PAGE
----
1. Introductory questions ("Can you describe to me in as much detail as possible ____")
2. Follow-up questions (Repeating phrases back, directly questioning what is just said, etc.)
3. Probing questions ("Can you tell me more about that?")
4. Specifying questions ("What did you do when ___")
5. Direct questions ("Have you ever ___")
6. Indirect questions ("How do you think other people experience ___")
7. Structuring questions ("Let's introduce another topic")
8. Silence (Pauses in questioning to let participant think)
9. Interpreting questions ("Do you mean ____")

So you might want to make sure you have some of these things written into the guide. You also generally want to think about four "groups" of questions (just a different typology, from the Berg & Lune book cited below, basically):

1. Essential questions (the meat of the research)
2. Extra questions (same as essential questions, but worded differently)
3. Throw-away questions (build rapport, switch focus, adjust pace)
4. Probing questions ("Can you tell me more")

You also want to avoid double-barreled questions (two issues in one question) and complex questions. Affectively worded questions are also problematic - remain neutral in your questioning.

You might want to also check out the book Qualitative research methods for the social sciences (Berg & Lune, 2011) - it has a lot of really great information on interviews as well.

There are two general verification techniques for interview guides: have peers/mentors/experts look over the guide and identify any technical problems with the questions, and also do a pretest with potential subjects (which you've done). Your documentation of the pretest results gives you a justification for changing/rewording/removing/adding questions. Just make sure you document everything you do, like with all research projects.

Again, though, the way to handle this really does depend on your method and how much structure your interviews have. Totally structured interviews are essentially just surveys done in person or on the phone. Unstructured interviews are basically just informal conversations with no pre-determined guide. Semi-structured interviews - which are probably the most common type of interview (I think) in qualitative research fall in the middle. They're not as rigid as structured interviews, but they are more systematic than unstructured interviews.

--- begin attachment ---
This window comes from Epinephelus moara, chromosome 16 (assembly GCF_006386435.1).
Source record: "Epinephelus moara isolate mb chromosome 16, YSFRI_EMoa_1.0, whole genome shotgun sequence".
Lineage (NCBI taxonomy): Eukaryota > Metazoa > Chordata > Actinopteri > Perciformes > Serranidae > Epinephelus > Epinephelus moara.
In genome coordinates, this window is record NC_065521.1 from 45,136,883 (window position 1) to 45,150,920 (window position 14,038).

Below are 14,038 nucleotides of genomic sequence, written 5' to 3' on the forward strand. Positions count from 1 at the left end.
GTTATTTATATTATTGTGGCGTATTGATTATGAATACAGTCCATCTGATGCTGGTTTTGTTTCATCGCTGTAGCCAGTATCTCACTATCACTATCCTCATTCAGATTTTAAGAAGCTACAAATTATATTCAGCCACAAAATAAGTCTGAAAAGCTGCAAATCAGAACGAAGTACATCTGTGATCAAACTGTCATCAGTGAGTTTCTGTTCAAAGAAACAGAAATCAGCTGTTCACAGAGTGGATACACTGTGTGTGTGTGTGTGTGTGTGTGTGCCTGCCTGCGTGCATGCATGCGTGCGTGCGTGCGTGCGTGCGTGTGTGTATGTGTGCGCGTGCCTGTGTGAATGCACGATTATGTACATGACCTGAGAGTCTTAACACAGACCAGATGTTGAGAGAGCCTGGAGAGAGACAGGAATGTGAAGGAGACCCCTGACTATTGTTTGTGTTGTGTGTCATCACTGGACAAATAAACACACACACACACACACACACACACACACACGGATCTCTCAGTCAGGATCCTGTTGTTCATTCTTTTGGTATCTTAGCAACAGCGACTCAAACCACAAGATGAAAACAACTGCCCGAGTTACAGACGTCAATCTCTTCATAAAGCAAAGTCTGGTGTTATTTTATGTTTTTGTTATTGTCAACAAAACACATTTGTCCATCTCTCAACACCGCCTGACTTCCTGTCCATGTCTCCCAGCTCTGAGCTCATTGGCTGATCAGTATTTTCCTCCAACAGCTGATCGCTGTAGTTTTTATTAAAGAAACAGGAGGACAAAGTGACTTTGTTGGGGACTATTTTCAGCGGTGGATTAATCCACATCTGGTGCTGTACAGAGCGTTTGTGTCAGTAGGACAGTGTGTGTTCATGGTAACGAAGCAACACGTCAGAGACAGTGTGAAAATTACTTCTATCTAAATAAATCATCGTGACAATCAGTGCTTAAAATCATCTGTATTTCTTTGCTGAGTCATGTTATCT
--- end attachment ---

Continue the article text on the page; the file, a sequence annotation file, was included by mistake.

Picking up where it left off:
Good luck, and have fun. Interviews are a great data collection method!
posted by k8lin at 9:05 PM on February 9, 2014 [5 favorites]

Have you read good (perhaps published in a respected journal in your field) qualitative research? How have they done it? I don't have a specific citation to suggest, but it may be a route to try.

Generally, my impression of qualitative research is that there aren't really summative "this is significant because z>2" kind of tools. Instead, you use words to describe it. So you might say your interview protocol was finalized during successful piloting, when participants answered questions as they were intended and did not ask for clarification as to the meaning of the question. The whole point of methods is to allow the reader to judge whether they can reasonably believe your conclusions. Often, you include the interview protocol as an appendix so that the reader can say, yes, this looks clear and like the interviewer may have learned what she claims to have learned when she asked people these questions.

Also, what k8t said. If you're googling, try the word "pilot." Pre-test will probably throw you into quantitative experimental design results.
posted by kochenta at 11:07 AM on February 10, 2014